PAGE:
Spring 2003

San Diego Cyber Y: This Is the Life!
by Sharon AlHourani

Who would have thought that I would get to play for a whole year? I joined AmeriCorps*VISTA August 2002. My year is approaching the half way mark and I am still having a great time.

I am at the Cyber Y Technology Center in San Diego, CA. We are a part of the Youth & Family Services Department of the YMCA. We serve poor and underserved families in the North Park area providing computer learning courses and open access. We have a variety of participants, but mostly young Hispanic families with one or both parents working.

kids in computer lab

It was great to go from hearing the children cry, "My computer doesn't work," to using computer programs to draw monsters, cut and paste pictures of their favorite heroes, and play the most sophisticated video games.

We started a Cyber Y Afterschool Kids Club last fall for 3rd, 4th, and 5th graders. JCPenney was good enough to fund the program. We meet twice a week, and not only do the children learn computer skills, but we have tutoring sessions for the ones that need help with their homework. Since I started my service the end of August, I hit the ground running. My first task was to come up with a plan of action, and that turned out to be quite a challenge. Most of the children are native Spanish speakers and have not been in this country for very long so their reading skills are still being developed. We needed a program that would be lots of fun and not too frustrating for them. It was great to go from hearing the children cry, "My computer doesn't work," to using computer programs to draw monsters, cut and paste pictures of their favorite heroes, and play the most sophisticated video games. I think I have the most fun when I am searching for new and inventive things for us to do in class. If I can find a Harry Potter game or a Treasure Island game with really terrific graphics, that the children can learn to use the controls, follow directions, and improve their dexterity—boy, what more can I ask for?

My partner at the Cyber Y, Adrian Valdez, and I have learned that it is very difficult, due to the different levels of maturity, to have the younger children and the older children in the same class. The older children were ready for a much more challenging program. While the older children were willing to help with the younger ones, they really needed more creative space. In our next session we will have the 5th graders in a separate session. I have also asked the teachers at the local elementary school to have some input into an online tutoring the program that we will be using to help the children with their studies during our tutoring session.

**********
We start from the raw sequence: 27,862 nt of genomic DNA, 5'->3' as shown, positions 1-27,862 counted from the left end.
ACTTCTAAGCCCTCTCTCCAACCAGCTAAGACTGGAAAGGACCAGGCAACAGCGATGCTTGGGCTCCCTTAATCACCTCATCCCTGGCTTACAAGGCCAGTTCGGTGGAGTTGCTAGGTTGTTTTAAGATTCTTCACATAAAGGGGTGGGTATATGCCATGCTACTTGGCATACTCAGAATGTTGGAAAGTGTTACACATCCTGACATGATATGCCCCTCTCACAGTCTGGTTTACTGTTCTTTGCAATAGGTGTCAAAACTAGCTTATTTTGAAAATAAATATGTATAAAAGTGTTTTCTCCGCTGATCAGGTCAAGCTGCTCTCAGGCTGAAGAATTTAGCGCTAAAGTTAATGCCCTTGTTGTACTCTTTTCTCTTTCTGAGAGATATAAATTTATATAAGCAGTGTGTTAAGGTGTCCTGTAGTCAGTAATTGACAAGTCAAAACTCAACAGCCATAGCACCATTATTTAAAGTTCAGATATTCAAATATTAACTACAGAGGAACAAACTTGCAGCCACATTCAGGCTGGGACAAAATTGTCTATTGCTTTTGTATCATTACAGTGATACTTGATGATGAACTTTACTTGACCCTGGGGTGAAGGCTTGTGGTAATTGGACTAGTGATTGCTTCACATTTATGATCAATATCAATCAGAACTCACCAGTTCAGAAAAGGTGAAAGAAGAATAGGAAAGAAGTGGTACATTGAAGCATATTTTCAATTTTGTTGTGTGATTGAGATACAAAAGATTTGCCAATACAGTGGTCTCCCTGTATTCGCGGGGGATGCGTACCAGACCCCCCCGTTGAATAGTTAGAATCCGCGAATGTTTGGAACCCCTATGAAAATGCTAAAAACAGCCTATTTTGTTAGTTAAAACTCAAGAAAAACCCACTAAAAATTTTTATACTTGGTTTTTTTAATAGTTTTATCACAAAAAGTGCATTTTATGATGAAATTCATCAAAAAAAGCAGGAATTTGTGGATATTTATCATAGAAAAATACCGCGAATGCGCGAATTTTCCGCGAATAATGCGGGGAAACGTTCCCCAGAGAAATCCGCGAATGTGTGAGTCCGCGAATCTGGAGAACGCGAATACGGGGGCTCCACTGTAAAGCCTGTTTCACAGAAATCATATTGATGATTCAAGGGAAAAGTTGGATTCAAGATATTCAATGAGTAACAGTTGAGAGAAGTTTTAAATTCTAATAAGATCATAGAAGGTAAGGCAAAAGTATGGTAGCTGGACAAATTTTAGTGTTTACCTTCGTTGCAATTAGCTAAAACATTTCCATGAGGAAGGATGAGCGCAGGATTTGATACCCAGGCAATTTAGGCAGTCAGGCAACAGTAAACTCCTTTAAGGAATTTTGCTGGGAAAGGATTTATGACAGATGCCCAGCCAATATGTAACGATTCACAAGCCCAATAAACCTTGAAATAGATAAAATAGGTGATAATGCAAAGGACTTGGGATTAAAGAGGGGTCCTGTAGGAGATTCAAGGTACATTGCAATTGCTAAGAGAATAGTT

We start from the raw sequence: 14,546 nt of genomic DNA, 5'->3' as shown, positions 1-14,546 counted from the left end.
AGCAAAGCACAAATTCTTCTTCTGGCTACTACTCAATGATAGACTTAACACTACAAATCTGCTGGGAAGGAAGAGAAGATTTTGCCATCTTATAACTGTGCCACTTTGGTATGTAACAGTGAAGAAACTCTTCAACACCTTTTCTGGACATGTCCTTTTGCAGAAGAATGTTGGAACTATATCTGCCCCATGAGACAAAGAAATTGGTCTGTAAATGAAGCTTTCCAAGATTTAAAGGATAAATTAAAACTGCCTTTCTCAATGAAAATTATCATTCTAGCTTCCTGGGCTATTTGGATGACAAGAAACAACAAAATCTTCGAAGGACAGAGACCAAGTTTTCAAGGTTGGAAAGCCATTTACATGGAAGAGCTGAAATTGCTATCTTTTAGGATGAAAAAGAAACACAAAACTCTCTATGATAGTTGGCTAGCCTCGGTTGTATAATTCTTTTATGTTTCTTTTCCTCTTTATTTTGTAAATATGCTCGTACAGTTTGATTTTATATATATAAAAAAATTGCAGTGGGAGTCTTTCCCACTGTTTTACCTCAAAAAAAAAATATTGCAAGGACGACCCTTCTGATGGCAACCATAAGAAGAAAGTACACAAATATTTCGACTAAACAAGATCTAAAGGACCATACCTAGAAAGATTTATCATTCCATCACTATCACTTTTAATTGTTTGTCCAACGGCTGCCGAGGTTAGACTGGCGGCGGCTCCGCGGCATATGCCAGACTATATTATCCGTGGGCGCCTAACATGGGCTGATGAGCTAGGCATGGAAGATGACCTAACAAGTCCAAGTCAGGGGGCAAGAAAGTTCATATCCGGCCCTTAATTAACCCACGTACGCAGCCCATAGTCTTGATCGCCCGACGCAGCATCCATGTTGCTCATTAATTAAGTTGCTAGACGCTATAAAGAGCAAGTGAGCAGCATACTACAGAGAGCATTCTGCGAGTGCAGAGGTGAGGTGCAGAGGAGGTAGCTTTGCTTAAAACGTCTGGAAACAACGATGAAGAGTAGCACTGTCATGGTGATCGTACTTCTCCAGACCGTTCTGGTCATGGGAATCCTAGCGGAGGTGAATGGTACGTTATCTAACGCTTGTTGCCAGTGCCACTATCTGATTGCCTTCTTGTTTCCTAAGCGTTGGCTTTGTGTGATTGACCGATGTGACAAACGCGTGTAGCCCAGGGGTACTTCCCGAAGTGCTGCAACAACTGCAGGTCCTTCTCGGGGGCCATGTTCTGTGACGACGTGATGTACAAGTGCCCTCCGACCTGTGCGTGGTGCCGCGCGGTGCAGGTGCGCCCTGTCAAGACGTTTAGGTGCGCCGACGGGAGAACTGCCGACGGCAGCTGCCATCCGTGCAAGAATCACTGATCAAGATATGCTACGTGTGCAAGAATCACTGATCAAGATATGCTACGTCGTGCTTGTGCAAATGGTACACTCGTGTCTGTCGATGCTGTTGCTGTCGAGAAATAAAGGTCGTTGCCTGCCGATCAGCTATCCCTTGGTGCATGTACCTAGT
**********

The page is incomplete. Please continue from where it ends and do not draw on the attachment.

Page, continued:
This is not the only fun available—we have Cyber Parents classes that are available in English and Spanish. It was my first experience giving a class with a translator. We all had great fun and everybody got to laugh at my Spanish or better yet, at me misunderstanding their Spanish.

A Cyber Senior class is offered for the young at heart. It was a delight to let the participants know when they called to sign up for the course that there was, "no way they would or could break our computers." After eight weeks, both seniors and computers were very much intact. Now they have learned the joys of shopping online, even for groceries if they like.

In addition we provide the OZ Teen Shelter, another program of the Youth & Family Services, with a computer-based project once a week. These kids have a lot of talent and imagination. They are here from 9:30 a.m. until noon, once a week, so there is plenty of time for them to come up with a great presentation at the end of the session, like having them come up with a virtual month-long trip to Europe with only $2,000 in their pockets.

What amazes me is that this is all being accomplished with a director, a part-time person, and me. Could you imagine what we could do with more money, personnel, and time?

Of course it is not all fun and games, but I find learning is done best if you are having a good time. Writing curriculum is one of my favorite things to do. I'm attending grant writing workshops given by a local company, Grant Writing Specialists. Their motto is: "Helping those that help others." They truly love non-profits and have been very helpful in adding to my skills.

I would say that my biggest challenge is finding enough time in the day. When they say this will be the hardest job you'll ever love—they aren't kidding.

Sharon AlHourani is AmeriCorps*VISTA for the CTC VISTA Project. She works at the Cyber YMCA Technology Center in San Diego, California.

Post a comment

Remember personal info?

* Denotes required field.